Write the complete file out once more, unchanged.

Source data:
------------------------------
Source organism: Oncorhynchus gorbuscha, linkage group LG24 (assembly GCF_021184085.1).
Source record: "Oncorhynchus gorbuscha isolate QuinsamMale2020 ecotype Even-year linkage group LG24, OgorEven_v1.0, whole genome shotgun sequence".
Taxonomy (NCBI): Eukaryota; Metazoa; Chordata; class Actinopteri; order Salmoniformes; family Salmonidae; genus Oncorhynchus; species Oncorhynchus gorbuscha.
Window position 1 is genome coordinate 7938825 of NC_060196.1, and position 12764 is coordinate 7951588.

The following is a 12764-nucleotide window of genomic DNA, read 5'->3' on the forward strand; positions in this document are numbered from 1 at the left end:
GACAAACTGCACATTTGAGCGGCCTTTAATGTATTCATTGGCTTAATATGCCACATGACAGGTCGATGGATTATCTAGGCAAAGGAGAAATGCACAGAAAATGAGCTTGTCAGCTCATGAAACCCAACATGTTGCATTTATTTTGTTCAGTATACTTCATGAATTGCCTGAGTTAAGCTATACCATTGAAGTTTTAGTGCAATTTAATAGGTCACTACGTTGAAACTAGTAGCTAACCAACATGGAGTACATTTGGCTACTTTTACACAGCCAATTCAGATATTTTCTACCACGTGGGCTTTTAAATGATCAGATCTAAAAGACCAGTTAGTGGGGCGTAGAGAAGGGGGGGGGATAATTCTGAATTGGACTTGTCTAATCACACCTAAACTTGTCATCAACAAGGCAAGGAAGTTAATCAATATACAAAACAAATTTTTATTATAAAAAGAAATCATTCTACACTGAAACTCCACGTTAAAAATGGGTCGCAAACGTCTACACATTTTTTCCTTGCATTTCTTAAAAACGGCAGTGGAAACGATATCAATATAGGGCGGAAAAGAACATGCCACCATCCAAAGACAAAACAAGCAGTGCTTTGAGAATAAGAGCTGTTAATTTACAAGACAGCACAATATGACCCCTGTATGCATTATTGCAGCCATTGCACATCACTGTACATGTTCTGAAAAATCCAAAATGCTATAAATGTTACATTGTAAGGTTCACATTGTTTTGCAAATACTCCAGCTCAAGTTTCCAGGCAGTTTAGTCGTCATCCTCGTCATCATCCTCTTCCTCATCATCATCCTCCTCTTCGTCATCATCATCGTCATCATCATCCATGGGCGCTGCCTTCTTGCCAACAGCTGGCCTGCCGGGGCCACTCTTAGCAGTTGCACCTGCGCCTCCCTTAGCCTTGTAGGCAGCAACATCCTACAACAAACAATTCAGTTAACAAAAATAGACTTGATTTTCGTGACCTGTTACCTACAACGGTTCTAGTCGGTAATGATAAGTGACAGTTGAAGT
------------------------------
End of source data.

Source organism: Oncorhynchus gorbuscha, linkage group LG24 (assembly GCF_021184085.1).
Source record: "Oncorhynchus gorbuscha isolate QuinsamMale2020 ecotype Even-year linkage group LG24, OgorEven_v1.0, whole genome shotgun sequence".
Taxonomy (NCBI): Eukaryota; Metazoa; Chordata; class Actinopteri; order Salmoniformes; family Salmonidae; genus Oncorhynchus; species Oncorhynchus gorbuscha.
Window position 1 is genome coordinate 7938825 of NC_060196.1, and position 12764 is coordinate 7951588.

The following is a 12764-nucleotide window of genomic DNA, read 5'->3' on the forward strand; positions in this document are numbered from 1 at the left end:
GACAAACTGCACATTTGAGCGGCCTTTAATGTATTCATTGGCTTAATATGCCACATGACAGGTCGATGGATTATCTAGGCAAAGGAGAAATGCACAGAAAATGAGCTTGTCAGCTCATGAAACCCAACATGTTGCATTTATTTTGTTCAGTATACTTCATGAATTGCCTGAGTTAAGCTATACCATTGAAGTTTTAGTGCAATTTAATAGGTCACTACGTTGAAACTAGTAGCTAACCAACATGGAGTACATTTGGCTACTTTTACACAGCCAATTCAGATATTTTCTACCACGTGGGCTTTTAAATGATCAGATCTAAAAGACCAGTTAGTGGGGCGTAGAGAAGGGGGGGGGATAATTCTGAATTGGACTTGTCTAATCACACCTAAACTTGTCATCAACAAGGCAAGGAAGTTAATCAATATACAAAACAAATTTTTATTATAAAAAGAAATCATTCTACACTGAAACTCCACGTTAAAAATGGGTCGCAAACGTCTACACATTTTTTCCTTGCATTTCTTAAAAACGGCAGTGGAAACGATATCAATATAGGGCGGAAAAGAACATGCCACCATCCAAAGACAAAACAAGCAGTGCTTTGAGAATAAGAGCTGTTAATTTACAAGACAGCACAATATGACCCCTGTATGCATTATTGCAGCCATTGCACATCACTGTACATGTTCTGAAAAATCCAAAATGCTATAAATGTTACATTGTAAGGTTCACATTGTTTTGCAAATACTCCAGCTCAAGTTTCCAGGCAGTTTAGTCGTCATCCTCGTCATCATCCTCTTCCTCATCATCATCCTCCTCTTCGTCATCATCATCGTCATCATCATCCATGGGCGCTGCCTTCTTGCCAACAGCTGGCCTGCCGGGGCCACTCTTAGCAGTTGCACCTGCGCCTCCCTTAGCCTTGTAGGCAGCAACATCCTACAACAAACAATTCAGTTAACAAAAATAGACTTGATTTTCGTGACCTGTTACCTACAACGGTTCTAGTCGGTAATGATAAGTGACAGTTGAAGT